Coronary sinus ablation is a key player substrate in recurrence of persistent atrial fibrillation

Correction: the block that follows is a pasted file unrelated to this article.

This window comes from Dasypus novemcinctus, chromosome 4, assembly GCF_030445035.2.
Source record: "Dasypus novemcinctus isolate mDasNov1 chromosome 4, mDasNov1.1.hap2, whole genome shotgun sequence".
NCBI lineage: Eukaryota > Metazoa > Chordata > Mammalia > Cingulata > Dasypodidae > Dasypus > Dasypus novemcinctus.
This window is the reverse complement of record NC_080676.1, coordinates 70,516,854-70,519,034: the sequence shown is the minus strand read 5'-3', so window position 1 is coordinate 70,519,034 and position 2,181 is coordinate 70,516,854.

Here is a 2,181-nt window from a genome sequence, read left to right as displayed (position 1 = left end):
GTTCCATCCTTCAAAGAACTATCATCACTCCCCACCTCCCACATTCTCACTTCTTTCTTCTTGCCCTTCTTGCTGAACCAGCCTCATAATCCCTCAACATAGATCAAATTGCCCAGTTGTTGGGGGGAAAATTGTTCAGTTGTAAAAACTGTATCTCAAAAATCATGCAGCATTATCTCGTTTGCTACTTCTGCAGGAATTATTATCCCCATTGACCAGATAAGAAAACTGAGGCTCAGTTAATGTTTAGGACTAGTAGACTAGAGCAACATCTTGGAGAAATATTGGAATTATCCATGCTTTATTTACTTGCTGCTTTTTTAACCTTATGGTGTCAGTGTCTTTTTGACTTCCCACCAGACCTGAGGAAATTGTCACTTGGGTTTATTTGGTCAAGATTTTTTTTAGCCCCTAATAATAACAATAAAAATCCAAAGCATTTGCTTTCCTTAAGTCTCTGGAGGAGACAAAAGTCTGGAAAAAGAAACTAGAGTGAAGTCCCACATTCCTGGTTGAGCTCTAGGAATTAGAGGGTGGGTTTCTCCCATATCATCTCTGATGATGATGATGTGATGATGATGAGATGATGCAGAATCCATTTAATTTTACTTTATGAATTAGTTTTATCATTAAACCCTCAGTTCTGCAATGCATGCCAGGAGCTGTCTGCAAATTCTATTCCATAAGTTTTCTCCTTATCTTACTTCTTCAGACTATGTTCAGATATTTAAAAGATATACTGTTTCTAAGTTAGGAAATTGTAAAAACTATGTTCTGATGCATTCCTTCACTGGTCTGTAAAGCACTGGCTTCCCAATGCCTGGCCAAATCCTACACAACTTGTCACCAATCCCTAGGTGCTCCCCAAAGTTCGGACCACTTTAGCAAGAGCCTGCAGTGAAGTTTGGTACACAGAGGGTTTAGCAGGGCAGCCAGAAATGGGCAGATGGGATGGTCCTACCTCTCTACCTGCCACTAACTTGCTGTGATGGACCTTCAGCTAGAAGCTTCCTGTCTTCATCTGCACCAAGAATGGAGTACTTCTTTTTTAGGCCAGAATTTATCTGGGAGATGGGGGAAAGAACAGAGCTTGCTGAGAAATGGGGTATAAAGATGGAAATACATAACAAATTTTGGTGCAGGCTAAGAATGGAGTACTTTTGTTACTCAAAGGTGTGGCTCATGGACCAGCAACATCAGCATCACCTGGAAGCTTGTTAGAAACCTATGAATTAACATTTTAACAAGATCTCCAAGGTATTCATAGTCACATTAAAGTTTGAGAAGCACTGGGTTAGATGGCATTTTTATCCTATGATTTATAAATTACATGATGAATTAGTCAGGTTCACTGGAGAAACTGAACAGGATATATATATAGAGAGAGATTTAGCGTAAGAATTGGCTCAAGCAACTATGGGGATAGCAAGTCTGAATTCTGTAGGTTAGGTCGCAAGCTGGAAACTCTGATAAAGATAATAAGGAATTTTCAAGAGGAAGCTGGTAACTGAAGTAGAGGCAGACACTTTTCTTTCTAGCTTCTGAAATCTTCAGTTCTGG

Atrial fibrillation (AF) is the most frequent atrial arrhythmia. During the last few decades, owing to numerous advancements in the field of electrophysiology, we reached satisfactory outcomes for paroxysmal AF with the help of ablation procedures. But the most challenging type is still persistent AF. The recurrence rate of AF in patients with persistent AF is very high, which shows the inadequacy of pulmonary vein isolation (PVI). Over the last few decades, we have been trying to gain insight into AF mechanisms, and have come to the conclusion that there must be some triggers and substrates other than pulmonary veins. According to many studies, PVI alone is not enough to deal with persistent AF. The purpose of our review is to summarize updates and to clarify the role of coronary sinus (CS) in AF induction and propagation. This review will provide updated knowledge on developmental, histological, and macroscopic anatomical aspects of CS with its role as arrhythmogenic substrate. This review will also inform readers about application of CS in other electrophysiological procedures.